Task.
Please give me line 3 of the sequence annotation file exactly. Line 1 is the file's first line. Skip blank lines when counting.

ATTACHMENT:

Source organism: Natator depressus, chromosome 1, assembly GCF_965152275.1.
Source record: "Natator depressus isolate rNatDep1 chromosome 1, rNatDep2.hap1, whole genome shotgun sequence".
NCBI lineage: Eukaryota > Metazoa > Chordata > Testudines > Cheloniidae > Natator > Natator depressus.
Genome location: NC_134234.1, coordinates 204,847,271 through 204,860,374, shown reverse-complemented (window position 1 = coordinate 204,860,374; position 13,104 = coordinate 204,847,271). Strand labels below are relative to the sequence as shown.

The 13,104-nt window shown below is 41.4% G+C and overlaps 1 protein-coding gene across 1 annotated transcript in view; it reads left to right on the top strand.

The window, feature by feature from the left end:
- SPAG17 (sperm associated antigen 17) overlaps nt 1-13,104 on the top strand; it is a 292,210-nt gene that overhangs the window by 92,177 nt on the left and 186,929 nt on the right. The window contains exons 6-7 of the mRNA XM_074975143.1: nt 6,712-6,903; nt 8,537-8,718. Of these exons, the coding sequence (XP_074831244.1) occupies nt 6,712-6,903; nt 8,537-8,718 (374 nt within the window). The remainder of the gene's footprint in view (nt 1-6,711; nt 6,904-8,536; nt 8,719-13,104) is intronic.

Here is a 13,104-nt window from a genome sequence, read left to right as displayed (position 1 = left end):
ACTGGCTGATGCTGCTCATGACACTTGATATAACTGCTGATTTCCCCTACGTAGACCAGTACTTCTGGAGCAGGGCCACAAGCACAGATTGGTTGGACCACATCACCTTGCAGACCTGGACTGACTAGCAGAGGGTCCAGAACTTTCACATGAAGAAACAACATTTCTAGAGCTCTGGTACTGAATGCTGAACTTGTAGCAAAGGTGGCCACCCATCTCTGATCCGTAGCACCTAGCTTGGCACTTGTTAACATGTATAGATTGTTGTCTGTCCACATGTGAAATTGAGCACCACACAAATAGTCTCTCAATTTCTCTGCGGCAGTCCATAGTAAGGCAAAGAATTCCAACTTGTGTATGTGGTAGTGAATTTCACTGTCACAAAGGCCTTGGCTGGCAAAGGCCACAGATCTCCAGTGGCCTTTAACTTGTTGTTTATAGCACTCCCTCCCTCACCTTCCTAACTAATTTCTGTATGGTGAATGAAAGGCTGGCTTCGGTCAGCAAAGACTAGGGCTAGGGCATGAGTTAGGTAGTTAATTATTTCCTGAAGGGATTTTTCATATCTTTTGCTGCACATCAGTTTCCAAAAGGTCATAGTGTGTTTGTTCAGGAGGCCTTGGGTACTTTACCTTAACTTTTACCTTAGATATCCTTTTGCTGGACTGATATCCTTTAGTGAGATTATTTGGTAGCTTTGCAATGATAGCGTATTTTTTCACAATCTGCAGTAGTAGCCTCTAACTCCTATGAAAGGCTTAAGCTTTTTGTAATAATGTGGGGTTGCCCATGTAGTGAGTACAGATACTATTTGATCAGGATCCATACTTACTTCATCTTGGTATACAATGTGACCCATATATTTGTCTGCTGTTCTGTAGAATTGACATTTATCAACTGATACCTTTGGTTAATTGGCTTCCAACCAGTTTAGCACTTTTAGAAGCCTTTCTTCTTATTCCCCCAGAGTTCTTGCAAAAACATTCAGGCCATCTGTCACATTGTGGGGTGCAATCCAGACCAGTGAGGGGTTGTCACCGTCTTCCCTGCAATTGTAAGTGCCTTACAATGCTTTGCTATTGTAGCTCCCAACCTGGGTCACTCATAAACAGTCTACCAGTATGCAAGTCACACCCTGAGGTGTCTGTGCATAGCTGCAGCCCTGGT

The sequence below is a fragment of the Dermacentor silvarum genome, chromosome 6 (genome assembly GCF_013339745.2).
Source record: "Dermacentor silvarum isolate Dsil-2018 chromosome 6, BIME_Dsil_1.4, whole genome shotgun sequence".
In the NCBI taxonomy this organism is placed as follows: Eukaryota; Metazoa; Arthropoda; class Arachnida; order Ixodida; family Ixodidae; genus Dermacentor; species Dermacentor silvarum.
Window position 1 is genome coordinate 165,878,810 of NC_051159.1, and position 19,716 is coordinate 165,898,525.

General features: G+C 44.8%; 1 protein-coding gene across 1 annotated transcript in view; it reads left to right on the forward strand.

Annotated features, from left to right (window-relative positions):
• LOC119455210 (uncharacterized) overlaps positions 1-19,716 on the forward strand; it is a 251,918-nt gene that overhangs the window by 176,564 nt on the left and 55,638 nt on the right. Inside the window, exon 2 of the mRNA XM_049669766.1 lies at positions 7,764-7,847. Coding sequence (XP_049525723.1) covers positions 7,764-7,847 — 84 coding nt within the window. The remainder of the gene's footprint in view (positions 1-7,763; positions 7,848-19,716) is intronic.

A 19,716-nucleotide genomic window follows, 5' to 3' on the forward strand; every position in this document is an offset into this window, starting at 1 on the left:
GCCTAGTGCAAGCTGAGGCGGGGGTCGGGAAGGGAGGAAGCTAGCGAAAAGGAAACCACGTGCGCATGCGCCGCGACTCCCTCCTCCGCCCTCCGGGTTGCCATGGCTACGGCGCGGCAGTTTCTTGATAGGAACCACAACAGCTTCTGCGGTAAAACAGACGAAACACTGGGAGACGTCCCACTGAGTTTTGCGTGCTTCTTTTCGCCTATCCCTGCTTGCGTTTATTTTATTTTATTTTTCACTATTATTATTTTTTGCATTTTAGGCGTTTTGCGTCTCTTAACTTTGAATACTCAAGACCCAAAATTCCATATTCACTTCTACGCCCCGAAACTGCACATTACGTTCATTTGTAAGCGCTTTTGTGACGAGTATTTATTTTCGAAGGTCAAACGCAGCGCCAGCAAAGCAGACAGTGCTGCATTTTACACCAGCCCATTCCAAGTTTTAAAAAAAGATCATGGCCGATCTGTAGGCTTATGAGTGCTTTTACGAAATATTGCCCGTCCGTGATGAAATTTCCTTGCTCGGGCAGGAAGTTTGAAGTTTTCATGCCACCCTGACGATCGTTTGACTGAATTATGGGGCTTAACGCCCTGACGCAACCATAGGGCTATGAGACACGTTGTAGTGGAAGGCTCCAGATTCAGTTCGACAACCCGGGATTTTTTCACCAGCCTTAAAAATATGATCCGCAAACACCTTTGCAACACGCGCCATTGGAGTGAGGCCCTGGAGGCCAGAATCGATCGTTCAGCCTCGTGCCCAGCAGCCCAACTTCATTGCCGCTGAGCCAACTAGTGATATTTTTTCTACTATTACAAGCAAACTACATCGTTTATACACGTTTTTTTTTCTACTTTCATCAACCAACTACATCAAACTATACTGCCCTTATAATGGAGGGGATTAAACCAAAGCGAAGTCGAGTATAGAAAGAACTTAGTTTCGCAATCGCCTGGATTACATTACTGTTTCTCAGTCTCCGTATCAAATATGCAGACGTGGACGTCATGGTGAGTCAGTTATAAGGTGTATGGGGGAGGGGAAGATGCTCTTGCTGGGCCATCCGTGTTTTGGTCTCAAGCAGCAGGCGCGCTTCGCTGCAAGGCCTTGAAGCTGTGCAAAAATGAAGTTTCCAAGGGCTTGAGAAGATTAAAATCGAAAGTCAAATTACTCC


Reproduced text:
NCBI lineage: Eukaryota > Metazoa > Chordata > Testudines > Cheloniidae > Natator > Natator depressus.